Report: Potato, Potahto - British English speakers admit that colonial amateur language users were right! 5 replies

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Mr. Matt VIP Member

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#1 6 years ago
[SIZE="7"]The Daily Fail[/SIZE] [SIZE="1"]Bringing you crap for 35p for far too long.[/SIZE]

[SIZE="5"]Report: Potato, Potahto - British English speakers admit that colonial amateur language users were right![/SIZE] [SIZE="1"]A report by a journalist who has failed to command respect from his superiors yet and is stuck writing junk.[/SIZE]

TOMATO, TOMAHTO.

Potato, potahto.

These phrases should be well-known to anybody who has ever spoken to an American about anything, as it's their favourite excuse to use whenever they mispronounce a word or get their words muddled up.

It originates in the different pronunciations used by American and British English speakers for the word 'tomato'. Americans pronounce the word 'tomayto', while Britons pronounce it 'tomahto'.

This hot potato issue has divided the two cultures for millennia, and has been responsible for an estimated fifteen diplomatic incidents, twenty-two bar fights, and two hundred and thirty-eight thousand, five hundred and six military conflicts.

These bar fights have been devastating to the American people over the years, as the British - much to the chagrin of Geneva Convention signatory members - repeatedly initiate them during the Super Bowl, knowing that the Americans are unable to retaliate during the event. And the repeated wars have been equally devastating to the American people - in response, the Americans launched military invasions of the United Kingdom during football World Cup matches, believing the British to be equally paralysed.

On each occasion however, they failed to account for the fact that the British people get stabby every time the England team lose the World Cup, which has happened every year since the invention of football in 1966 as a public distraction mechanism.

While pundits have suggested that the British government simply "chill their beans", and stop launching covert bar fights against the American people at the expense of thousands of pounds of taxpayer moneys, David Cameron announced today a radical restructuring of the English language to bring it more in line with their American cousins.

In a report issued to the Tory government today (the Liberal Democrats were asleep again), scholars have pointed out that the Americans are indeed correct - the words 'potato' and 'tomato' are spelled with sufficient similarities to discredit any attempt to pronounce them with any radical differences.

Thus, as of 12am on 29/06/2012, it will be illegal to do so.

From now on, potato must be pronounced 'potahto', in place of the old 'potayto', in an effort to both agree with the Americans in general, but also call them completely wrong simultaneously. The word tomato will be unaffected by the changes, and should continue to be pronounced 'tomahto'.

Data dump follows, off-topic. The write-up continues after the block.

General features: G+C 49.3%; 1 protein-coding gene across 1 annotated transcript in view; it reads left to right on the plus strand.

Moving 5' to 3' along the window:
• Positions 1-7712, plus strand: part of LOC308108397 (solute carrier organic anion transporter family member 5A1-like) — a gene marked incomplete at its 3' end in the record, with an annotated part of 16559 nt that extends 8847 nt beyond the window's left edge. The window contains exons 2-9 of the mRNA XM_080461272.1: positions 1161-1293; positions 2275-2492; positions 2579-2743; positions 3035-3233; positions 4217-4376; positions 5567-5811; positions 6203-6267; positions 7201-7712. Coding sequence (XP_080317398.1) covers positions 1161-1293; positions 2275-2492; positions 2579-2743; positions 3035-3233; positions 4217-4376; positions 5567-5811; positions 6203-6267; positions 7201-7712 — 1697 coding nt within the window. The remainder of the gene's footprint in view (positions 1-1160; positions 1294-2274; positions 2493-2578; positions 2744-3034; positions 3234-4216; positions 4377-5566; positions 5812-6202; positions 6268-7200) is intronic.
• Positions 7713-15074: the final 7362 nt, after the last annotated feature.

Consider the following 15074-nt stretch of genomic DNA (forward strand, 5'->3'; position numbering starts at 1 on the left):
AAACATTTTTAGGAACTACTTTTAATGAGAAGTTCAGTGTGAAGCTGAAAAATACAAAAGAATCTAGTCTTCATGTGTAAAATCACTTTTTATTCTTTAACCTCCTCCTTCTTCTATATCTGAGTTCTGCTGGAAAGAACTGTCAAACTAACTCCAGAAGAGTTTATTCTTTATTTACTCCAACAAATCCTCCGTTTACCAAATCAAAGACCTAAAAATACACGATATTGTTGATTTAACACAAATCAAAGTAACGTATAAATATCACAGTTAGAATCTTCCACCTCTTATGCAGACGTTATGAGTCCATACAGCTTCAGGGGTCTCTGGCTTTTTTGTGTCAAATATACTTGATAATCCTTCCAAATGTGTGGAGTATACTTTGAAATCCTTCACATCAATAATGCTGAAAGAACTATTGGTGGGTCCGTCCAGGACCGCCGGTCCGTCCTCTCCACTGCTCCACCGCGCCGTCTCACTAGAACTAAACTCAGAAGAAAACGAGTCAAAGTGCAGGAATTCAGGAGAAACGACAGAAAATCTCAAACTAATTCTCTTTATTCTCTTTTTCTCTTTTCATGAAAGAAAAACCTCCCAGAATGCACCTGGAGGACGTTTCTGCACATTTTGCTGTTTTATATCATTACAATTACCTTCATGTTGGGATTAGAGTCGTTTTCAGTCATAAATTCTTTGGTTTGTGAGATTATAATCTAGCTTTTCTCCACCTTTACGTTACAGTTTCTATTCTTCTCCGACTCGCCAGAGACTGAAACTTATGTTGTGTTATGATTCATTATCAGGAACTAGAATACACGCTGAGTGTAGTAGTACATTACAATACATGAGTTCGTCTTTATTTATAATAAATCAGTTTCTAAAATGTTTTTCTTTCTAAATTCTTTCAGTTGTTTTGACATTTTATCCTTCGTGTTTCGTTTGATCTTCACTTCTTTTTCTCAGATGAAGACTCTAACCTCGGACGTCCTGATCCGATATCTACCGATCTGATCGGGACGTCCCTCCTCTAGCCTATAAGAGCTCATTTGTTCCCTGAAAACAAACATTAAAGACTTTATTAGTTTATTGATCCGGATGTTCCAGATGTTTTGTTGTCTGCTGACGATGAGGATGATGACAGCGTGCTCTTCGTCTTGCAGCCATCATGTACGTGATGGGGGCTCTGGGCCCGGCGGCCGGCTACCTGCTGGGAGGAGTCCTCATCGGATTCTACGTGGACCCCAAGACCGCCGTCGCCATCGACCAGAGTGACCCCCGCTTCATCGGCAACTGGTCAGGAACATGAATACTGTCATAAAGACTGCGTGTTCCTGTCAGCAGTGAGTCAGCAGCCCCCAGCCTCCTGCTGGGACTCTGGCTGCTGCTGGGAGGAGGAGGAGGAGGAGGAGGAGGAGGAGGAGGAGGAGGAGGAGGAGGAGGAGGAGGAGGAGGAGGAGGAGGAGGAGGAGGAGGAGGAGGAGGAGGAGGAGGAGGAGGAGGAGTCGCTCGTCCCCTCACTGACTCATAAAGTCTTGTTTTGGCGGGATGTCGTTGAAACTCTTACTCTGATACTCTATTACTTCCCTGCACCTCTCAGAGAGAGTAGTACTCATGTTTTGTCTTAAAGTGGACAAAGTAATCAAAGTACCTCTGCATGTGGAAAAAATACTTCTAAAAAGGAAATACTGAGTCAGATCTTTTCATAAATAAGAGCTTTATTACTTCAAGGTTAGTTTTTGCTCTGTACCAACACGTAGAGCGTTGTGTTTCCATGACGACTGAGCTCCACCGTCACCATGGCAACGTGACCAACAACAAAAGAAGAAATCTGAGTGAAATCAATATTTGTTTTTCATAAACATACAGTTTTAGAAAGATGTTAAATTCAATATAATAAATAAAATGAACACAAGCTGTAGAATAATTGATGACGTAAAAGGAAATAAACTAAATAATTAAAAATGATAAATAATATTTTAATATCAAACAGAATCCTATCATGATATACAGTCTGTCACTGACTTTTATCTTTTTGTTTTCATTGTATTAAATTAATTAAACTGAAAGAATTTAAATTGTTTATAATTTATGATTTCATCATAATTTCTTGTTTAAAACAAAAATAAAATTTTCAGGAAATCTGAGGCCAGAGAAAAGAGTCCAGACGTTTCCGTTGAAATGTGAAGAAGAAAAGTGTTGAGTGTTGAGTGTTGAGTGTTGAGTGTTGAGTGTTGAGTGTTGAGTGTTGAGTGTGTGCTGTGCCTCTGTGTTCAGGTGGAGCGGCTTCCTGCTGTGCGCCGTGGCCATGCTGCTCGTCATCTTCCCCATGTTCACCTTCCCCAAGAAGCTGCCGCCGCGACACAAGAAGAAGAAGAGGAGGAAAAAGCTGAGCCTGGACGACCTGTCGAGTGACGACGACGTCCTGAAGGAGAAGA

Fines in the range of 30p shall be issued to any members of the public found pronouncing potato in the old, incorrect manner. American tourists using the word shall be fined 50p, as part of a plan the British government calls "the rehabilitation of people who don't know they're wrong yet." French tourists shall be fined £13,500 on an hourly basis, regardless of what words they happen to be using or how they are using them.

In response, the American people have launched a military invasion of Turkmekistani, confessing that the British "bore [us] with their antics now".




Silberio VIP Member

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#2 6 years ago

I really wonder how long these differences are going to keep us apart... I've lived in a Latin American society where people from my county (Chile) would call potatos "papa", while most of the Spanish speaking countries say "patata"... Some even claim that these are two totally different things.

Another example is the one of Sweden and Denmark, where in Sweden it's "potatis" and in Danish it's "Kartoffler". This has lead to many bellic conflict between these two countries... I just mean "why?".

this is pub material. btw.


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Mr. Matt VIP Member

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#3 6 years ago

It's a significant issue in international relations and resolving it will take us one step closer to world peace. I'm glad that the British government is doing something to get to the sauce of this problem.




Silberio VIP Member

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#4 6 years ago

I suppose the French government also has something to say in the matter, right? their behaviour is rather cheesy.


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Commissar MercZ

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#5 6 years ago

So America wins again. Move along folks, nothing to see here.




Silberio VIP Member

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#6 6 years ago

Conspiracy, I say... CONSPIRACY!


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